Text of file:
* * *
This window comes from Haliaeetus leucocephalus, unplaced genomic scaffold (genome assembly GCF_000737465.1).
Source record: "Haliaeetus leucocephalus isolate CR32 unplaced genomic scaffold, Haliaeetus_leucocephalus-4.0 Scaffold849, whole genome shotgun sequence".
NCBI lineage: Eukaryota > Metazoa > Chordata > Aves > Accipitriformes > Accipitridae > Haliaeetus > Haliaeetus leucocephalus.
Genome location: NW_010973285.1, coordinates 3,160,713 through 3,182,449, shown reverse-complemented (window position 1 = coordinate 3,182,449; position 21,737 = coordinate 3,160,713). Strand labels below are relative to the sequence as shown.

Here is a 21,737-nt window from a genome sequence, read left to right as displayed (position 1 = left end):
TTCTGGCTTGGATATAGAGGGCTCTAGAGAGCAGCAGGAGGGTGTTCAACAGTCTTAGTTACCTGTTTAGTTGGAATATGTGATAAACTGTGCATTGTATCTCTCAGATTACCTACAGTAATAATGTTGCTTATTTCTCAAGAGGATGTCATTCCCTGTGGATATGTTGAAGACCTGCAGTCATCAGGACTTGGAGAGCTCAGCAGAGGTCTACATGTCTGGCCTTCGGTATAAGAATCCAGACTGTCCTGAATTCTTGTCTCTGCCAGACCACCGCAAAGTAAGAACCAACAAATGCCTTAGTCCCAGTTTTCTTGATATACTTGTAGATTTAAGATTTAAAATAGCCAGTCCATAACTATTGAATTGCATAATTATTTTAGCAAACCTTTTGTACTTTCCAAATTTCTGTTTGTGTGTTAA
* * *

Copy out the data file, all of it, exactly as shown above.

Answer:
This window comes from Haliaeetus leucocephalus, unplaced genomic scaffold (genome assembly GCF_000737465.1).
Source record: "Haliaeetus leucocephalus isolate CR32 unplaced genomic scaffold, Haliaeetus_leucocephalus-4.0 Scaffold849, whole genome shotgun sequence".
NCBI lineage: Eukaryota > Metazoa > Chordata > Aves > Accipitriformes > Accipitridae > Haliaeetus > Haliaeetus leucocephalus.
Genome location: NW_010973285.1, coordinates 3,160,713 through 3,182,449, shown reverse-complemented (window position 1 = coordinate 3,182,449; position 21,737 = coordinate 3,160,713). Strand labels below are relative to the sequence as shown.

Here is a 21,737-nt window from a genome sequence, read left to right as displayed (position 1 = left end):
TTCTGGCTTGGATATAGAGGGCTCTAGAGAGCAGCAGGAGGGTGTTCAACAGTCTTAGTTACCTGTTTAGTTGGAATATGTGATAAACTGTGCATTGTATCTCTCAGATTACCTACAGTAATAATGTTGCTTATTTCTCAAGAGGATGTCATTCCCTGTGGATATGTTGAAGACCTGCAGTCATCAGGACTTGGAGAGCTCAGCAGAGGTCTACATGTCTGGCCTTCGGTATAAGAATCCAGACTGTCCTGAATTCTTGTCTCTGCCAGACCACCGCAAAGTAAGAACCAACAAATGCCTTAGTCCCAGTTTTCTTGATATACTTGTAGATTTAAGATTTAAAATAGCCAGTCCATAACTATTGAATTGCATAATTATTTTAGCAAACCTTTTGTACTTTCCAAATTTCTGTTTGTGTGTTAA